10 things you Need to Know About NoSQL Databases


For about two decades, the relational database (RDBMS) model was the only game in town for database management. Over the past few years, another game has emerged: NoSQL, a non-relational distributed database model. Read on to learn the top 5 benefits and the top 5 disadvantages.

While far from new — the NoSQL concept
has been around for 10 years or so — NoSQL has been attracting a lot of
attention in recent years, primarily due to big-name production
implementations. Amazon’s Dynamo and Google’s BigTable are among the best known
implementations.

While NoSQL offers a number of benefits,
it is not without inevitable downsides.

Here are Five Benefits of NoSQL

It’s Open Source – Mostly a Good Thing

Open source products provide developers
with some great benefits, notably their no-cost status. Other benefits:
open-source software tends to be more reliable, secure, and faster to deploy
than proprietary alternatives.

 Popular NoSQL DBs are Cassandra,
CouchDB, Hbase, MongoDB, and Redis.

Elastic Scaling

 NoSQL replaces the old ‘scale up’
mantra of database managers with a new one: ‘scale out.’ Instead of adding
bigger servers to handle more data load, a NoSQL database allows a company to
distribute the load across multiple hosts as the load increases.

Different NoSQL DBs for Different Projects

MongoDB and Redis are good choices for
storing frequently-written, rarely read statistical data, such as a web hit
counter.

Hadoop, a freeform, distributed DB does
a good job of storing Big Data such as weather stats or business analytics
work.

Memcache, a transient DB, excels at
storing web sessions, locks, and short-term stats) .

Cassandra and Riak (automatically
clustered, redundant stores) perform well in environments with high
availability apps, when maximum uptime is vital.

NoSQL’s Impressive Implementations

Companies such as Amazon, the BBC,
Facebook and Google rely on NoSQL DBs.

NoSQL Flies High in the Cloud

NoSQL and the cloud are a natural fit.
Today’s servers are inexpensive and can easily be scaled up on demand using a
service such as Amazon EC2. Like all cloud technology, EC2 is based on
virtualization. The weak link of virtualization is I/O performance, with memory
and CPU being the strong links.

NoSQL databases mostly use memory over
disk as the primary write location – thereby preventing inconsistent I/O
performance. And since NoSQL datastores typically
leverage horizontal scalability via partitioning, they are able to take
advantage of the cloud’s elastic provisioning.

Here are Five Downsides of NoSQL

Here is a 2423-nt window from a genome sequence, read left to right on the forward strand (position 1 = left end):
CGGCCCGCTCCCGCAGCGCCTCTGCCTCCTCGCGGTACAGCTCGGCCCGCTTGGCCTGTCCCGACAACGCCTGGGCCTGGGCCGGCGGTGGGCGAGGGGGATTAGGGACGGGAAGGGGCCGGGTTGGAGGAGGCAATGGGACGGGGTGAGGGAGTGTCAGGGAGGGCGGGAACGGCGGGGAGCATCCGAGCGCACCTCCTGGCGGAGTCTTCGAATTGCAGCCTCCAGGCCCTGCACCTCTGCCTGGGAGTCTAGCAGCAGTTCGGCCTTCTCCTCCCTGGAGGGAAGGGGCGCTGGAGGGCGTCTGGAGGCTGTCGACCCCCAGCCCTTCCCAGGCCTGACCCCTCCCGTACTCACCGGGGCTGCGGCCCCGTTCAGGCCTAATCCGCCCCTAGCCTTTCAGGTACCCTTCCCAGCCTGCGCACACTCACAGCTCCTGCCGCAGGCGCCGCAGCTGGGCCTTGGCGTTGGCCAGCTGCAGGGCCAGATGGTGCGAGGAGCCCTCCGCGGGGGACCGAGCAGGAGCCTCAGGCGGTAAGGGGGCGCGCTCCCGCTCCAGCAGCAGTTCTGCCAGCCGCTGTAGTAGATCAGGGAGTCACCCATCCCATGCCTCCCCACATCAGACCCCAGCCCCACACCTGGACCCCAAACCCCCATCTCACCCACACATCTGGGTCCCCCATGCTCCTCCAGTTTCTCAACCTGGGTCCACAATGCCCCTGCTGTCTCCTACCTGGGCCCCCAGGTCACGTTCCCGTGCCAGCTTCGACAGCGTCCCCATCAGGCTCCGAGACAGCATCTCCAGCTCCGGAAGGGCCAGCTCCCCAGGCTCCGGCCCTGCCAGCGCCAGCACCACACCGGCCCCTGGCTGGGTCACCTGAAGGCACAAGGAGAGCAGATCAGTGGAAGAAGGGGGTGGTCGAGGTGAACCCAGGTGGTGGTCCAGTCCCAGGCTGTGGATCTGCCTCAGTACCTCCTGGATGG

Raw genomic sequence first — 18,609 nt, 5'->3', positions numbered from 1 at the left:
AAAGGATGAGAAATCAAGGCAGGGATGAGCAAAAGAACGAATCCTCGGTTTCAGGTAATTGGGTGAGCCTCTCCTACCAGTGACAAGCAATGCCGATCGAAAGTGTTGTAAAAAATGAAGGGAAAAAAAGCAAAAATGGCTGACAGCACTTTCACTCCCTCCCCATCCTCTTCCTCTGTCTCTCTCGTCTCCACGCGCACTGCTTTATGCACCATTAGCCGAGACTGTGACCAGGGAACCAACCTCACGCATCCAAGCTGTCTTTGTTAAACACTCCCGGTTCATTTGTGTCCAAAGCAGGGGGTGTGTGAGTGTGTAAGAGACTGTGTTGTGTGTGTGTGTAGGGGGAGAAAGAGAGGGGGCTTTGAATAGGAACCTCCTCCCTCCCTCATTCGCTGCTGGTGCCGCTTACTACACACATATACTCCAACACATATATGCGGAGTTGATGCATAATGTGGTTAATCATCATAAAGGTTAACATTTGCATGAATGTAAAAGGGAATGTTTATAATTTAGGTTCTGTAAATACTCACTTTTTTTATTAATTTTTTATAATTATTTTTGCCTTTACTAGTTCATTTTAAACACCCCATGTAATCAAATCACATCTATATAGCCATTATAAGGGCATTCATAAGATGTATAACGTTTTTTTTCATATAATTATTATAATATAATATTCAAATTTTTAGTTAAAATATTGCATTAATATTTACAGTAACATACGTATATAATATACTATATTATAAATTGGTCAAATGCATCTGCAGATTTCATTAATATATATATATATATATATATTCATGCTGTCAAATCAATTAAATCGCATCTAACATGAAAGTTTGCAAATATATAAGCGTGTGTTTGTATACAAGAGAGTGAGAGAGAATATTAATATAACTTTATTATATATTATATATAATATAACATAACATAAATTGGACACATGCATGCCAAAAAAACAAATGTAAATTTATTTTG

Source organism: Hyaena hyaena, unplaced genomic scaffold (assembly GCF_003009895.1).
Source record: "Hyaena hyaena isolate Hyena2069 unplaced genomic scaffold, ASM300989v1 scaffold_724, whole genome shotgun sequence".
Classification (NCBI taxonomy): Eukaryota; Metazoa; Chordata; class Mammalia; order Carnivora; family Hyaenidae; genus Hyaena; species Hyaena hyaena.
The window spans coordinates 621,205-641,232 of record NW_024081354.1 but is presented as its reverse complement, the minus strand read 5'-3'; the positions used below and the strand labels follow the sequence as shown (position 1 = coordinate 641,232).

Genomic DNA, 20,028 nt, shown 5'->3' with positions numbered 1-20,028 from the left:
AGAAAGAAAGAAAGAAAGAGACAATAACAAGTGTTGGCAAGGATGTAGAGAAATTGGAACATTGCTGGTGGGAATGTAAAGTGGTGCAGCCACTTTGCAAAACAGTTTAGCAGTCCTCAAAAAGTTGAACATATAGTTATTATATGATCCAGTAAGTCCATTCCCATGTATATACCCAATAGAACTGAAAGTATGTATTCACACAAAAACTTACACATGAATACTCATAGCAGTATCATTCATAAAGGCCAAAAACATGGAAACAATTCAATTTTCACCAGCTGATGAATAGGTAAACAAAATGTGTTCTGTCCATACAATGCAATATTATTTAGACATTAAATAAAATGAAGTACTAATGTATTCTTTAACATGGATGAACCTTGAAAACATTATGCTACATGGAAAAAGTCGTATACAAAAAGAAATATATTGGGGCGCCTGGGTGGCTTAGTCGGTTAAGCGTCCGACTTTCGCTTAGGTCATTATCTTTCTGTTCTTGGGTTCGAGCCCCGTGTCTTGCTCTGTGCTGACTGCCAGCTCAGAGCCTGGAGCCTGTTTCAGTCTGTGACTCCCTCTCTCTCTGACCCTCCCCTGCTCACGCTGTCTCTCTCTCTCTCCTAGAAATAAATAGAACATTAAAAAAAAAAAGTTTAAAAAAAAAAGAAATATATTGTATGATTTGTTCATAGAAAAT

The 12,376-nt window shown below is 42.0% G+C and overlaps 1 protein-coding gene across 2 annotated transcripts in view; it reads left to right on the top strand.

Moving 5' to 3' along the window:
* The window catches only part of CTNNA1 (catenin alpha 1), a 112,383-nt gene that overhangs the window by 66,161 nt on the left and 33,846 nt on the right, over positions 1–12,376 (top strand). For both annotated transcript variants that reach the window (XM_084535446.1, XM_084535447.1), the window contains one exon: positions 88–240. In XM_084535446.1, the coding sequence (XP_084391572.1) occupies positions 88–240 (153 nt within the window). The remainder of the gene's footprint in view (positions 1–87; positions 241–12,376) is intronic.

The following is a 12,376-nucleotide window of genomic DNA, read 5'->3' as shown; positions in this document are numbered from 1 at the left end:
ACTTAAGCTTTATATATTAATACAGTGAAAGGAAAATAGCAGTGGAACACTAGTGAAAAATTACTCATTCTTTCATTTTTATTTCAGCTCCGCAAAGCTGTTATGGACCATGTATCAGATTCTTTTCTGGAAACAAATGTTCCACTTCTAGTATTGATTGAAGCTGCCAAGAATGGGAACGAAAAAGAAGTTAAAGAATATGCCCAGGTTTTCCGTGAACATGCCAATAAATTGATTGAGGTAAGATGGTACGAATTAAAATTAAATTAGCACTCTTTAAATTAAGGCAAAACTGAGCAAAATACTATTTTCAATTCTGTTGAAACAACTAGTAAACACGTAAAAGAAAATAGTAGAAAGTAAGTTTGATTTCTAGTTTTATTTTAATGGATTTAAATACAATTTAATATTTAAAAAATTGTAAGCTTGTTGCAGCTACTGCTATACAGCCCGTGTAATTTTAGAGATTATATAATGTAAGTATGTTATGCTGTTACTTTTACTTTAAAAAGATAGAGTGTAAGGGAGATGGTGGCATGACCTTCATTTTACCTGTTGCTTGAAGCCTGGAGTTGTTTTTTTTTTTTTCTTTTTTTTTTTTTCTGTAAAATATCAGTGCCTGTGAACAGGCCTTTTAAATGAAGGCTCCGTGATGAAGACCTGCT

Open Source can Mean Spotty Support for Enterprises

While major RMBMS vendors such as Oracle, IBM and Sybase deliver good to
outstanding support for their mid-size and enterprise customers, smaller,
typically start-up open source vendors cannot be expected to deliver comparable
support – except to a handful of blue-chip customers.

The average open-source vendor lacks the global reach, support services, and
credibility of an Oracle or IBM.

Not Mature Enough for Enterprises

Despite their implementations at some major companies, NOSQL databases still
face a major credibility problem with many enterprises. Critics point to
NoSQL’s lack of maturity and possible instability issues, while citing the
maturity, rich functionality and stability of long-established RDBMSes.

Business Intelligence Limitations

There’s a question mark or two around the BI capabilities of NoSQL
databases. Can these databases provide the sort of rigorous data-mining that
corporations are used to with RDBMSes? How much programming expertise is needed
to do ad-hoc query and analysis?

The answers are not exactly positive. NoSQL databases do not have many hooks
to commonly used BI tools, while the simplest ad-hoc query and analysis involves
pretty heavy programming expertise. Nevertheless, solutions are available.
Quest Software, for example, has created Toad for cloud databases, which
delivers ad-hoc query capabilities to some NoSQL databases.

Lack of Expertise

The very newness of NoSQL means there are not a lot of developers and
administrators who know the technology – making it difficult for companies to
find people with appropriate expertise. In contrast, the RDBMS world has
thousands of very qualified people.

Compatibility Issues

Unlike relational databases, NoSQL
databases share little in the way of standards.  Each NoSQL database has
its own API, unique query interfaces, and peculiarities.  This lack of
standards means it’s impossible to simply switch from one vendor to another, if
you become unhappy with the service.

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